My mother, Corinne Claiborne Boggs, was a member of the U.S. House of Representatives for 18 years, as well as the U.S. ambassador to the Holy See for four years. One day, late in her legislative career, she received a letter from a precocious 16-year-old woman, Tania, who was already in her first year of college. “Dear Congresswoman,” Tania had written, “I would like to be you when I grow up. Could I please meet you?” And so began a long and loving relationship, one filled with laughter and learning.
A few years later, Tania joined my mother’s staff as a summer intern. And as much as my mother enjoyed the company and the intellect of all of the interns over the years, none of the others called her “mawmaw,” as Tania did. That term of affection came of course from my mother’s grandchildren and was an appropriate form of address—because Tania was the age of my mother’s youngest grandchild.
“Dear Congresswoman,” Tania had written, “I would like to be you when I grow up.
When my sister grew sick and it became clear that she was dying, my mother decided not to run for what would have been her 10th term in Congress. Tulane University gave her a position on campus. Still a student at Tulane, Tania hightailed it to the office of the former congresswoman and was immediately hired. As Tania put it, my mother “hired a teenager in the place of an entire congressional staff.”
What Tania, a wide-eyed student, saw in my mother was a woman constantly working to help others, continuing to use her power for good—a lesson Tania absorbed brilliantly. And while Tania learned from her mentor, my mother also learned from her. That is what made the relationship so special to each of them. Oh sure, my mother could treat Tania like a kid—when they went to Mass together, which they did often, my mother would hand Tania $1 to put in the collection basket. But Tania was also an equal, someone with the brainpower to tease out the essence of a problem, someone with the voice to share a song in harmony and, especially, someone with the sense of humor to get the joke.
Tania would sometimes tell a story of visiting my mother when she was ambassador to the Vatican. The security detail loved dashing through the streets, sirens wailing, waving signs called lollipops out the windows to ward off defenseless pedestrians. When an elderly woman gave them a dirty look, my mother told Tania, “Look either very important or very ill.”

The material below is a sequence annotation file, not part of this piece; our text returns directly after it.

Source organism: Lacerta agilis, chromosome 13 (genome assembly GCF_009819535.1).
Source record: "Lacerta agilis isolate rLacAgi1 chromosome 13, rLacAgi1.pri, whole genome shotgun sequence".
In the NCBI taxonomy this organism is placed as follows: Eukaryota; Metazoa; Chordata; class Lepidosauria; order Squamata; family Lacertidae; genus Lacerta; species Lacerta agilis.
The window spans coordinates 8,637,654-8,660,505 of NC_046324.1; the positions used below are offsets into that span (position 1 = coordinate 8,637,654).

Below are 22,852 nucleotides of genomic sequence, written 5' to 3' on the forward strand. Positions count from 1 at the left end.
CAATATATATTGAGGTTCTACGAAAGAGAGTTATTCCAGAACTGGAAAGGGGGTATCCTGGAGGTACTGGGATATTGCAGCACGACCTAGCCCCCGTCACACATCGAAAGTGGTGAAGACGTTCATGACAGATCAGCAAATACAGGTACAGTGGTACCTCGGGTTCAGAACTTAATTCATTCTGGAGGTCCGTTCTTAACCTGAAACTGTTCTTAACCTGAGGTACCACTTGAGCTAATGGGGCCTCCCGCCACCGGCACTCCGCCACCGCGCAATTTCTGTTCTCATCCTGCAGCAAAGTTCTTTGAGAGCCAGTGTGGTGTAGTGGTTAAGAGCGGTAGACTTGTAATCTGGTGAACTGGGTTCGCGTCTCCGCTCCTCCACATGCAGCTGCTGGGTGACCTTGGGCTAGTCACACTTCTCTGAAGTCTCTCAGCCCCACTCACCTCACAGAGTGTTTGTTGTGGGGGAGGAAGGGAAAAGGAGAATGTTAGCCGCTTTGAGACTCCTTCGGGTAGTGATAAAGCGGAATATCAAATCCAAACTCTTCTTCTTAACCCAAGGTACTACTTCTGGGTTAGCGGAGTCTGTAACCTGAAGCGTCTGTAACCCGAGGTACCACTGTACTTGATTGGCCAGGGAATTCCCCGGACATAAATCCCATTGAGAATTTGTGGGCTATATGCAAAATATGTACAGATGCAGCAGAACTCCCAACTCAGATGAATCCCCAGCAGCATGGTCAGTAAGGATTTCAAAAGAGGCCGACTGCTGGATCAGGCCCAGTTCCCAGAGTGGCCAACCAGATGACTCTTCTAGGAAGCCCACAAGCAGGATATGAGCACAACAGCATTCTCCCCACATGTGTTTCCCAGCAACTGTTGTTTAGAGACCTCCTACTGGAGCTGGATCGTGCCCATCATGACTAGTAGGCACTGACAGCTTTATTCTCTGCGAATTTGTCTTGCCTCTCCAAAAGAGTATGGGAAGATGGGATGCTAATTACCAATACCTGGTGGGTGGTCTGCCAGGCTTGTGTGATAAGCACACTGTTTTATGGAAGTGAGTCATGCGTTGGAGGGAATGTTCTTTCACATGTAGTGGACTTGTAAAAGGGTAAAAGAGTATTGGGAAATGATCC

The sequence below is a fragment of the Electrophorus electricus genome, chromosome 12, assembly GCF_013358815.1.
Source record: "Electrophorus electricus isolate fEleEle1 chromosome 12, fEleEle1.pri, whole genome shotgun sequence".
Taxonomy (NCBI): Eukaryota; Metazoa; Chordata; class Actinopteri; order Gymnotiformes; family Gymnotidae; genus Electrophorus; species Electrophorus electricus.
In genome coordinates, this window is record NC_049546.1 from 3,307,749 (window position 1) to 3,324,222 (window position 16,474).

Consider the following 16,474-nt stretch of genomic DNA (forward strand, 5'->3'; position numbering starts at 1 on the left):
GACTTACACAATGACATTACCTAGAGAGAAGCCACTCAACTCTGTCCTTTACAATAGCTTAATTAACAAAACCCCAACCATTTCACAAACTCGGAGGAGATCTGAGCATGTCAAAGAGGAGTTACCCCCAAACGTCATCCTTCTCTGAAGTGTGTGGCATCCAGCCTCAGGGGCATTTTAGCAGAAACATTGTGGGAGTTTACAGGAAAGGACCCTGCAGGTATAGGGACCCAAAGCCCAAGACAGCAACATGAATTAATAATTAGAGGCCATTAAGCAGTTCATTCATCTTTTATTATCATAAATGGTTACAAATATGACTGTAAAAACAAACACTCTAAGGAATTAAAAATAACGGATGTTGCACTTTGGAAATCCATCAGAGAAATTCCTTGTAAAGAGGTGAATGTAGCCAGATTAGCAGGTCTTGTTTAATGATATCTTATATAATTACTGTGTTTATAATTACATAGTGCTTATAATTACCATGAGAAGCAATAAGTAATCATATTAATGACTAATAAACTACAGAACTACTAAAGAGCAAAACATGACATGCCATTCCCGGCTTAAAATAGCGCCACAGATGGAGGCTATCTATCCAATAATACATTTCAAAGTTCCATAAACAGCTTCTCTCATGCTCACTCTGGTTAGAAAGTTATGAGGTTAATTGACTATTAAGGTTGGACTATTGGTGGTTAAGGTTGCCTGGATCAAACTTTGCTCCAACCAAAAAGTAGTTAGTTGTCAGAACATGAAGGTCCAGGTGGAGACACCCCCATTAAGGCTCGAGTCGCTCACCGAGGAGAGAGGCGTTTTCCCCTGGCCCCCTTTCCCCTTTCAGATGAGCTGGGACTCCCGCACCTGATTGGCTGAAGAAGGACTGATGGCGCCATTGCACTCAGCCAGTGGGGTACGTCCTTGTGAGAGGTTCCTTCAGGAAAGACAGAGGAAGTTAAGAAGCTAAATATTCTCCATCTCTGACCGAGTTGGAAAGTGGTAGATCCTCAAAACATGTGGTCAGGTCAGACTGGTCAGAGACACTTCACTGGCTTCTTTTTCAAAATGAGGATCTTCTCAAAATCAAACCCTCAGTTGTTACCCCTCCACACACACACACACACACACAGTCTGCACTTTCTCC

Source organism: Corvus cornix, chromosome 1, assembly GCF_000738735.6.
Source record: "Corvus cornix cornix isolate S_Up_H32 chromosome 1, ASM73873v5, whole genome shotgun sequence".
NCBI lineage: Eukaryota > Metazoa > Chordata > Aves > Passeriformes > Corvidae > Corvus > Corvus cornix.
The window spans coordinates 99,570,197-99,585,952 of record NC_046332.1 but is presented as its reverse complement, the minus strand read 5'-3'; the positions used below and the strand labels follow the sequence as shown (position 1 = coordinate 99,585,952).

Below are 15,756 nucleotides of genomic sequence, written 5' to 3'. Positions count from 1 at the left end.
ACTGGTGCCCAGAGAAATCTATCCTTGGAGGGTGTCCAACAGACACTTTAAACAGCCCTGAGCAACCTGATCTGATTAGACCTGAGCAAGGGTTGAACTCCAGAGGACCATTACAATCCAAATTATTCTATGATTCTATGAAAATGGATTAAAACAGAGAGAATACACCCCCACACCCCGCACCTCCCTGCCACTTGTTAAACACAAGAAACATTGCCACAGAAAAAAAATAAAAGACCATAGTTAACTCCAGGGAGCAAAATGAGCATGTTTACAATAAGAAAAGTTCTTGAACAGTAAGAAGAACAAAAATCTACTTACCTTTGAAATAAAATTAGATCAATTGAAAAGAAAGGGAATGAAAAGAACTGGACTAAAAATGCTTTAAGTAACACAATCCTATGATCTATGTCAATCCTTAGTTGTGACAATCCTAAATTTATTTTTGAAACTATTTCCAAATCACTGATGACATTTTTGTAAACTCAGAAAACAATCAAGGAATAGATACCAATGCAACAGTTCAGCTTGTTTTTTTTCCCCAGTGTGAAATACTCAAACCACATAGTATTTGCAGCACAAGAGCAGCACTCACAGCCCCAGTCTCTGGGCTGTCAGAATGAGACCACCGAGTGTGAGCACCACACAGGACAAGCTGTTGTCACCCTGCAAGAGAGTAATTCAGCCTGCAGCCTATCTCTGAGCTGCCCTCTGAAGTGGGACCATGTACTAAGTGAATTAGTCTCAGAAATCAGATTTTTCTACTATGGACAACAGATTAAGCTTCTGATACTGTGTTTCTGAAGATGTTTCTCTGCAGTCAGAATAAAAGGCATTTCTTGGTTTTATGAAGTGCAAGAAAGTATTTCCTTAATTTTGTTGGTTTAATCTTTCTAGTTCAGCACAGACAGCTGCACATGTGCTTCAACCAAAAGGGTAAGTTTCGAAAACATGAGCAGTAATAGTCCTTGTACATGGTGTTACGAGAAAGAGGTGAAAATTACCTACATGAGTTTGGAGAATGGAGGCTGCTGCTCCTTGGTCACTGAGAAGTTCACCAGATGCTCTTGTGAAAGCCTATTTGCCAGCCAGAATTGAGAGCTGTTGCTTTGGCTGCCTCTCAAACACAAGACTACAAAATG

Their personal relationship deepened over the years, and when Tania fell in love she brought her “beau,” as my mother would say, to Washington, D.C., to get the imprimatur of my mother. Once that permission was duly delivered, the nuptials could proceed.
Your personal relationships and your public policy will reflect basic respect for the dignity of everyone you encounter.
In writing about the many long late-night conversations she had with my mother, Tania described how “Lindy carefully tutored me about women in politics, about power and conscience, about the purpose of a life’s career. We spent lots of time debating the models of women in power. Are women inherently more virtuous? Must women always exercise power through sweetness and gentle tact, or should they be allowed to act more like powerful men?”
I would argue that there is a time and place for both. (And I would probably put a finger on the “yes” side of the scale on the virtuous question.) But here is what I know my mother taught Tania best—because she taught it to all of us through her life, sometimes in words, but always in actions: If you truly believe the words we have recited from our very early days—that every human is made in the image and likeness of God—then you cannot fail. Your personal relationships and your public policy will reflect basic respect for the dignity of everyone you encounter, in whatever situation.
My mother passed away in 2013, so she could not be physically present on Nov. 16, 2018, when Tania Tetlow was inaugurated in The Holy Name of Jesus Church as the 17th president of Loyola University, New Orleans.
Tania is the first woman and the first layperson to lead the university since it was founded by the Jesuits in 1912. She told the Loyola New Orleans community: “I want to be someone who is very present to this community, to students, to faculty and to staff. I want to make sure that everyone understands that we are in this together, arm in arm.”
And you can be sure that as she goes down this challenging path, my mother’s arm will be around her.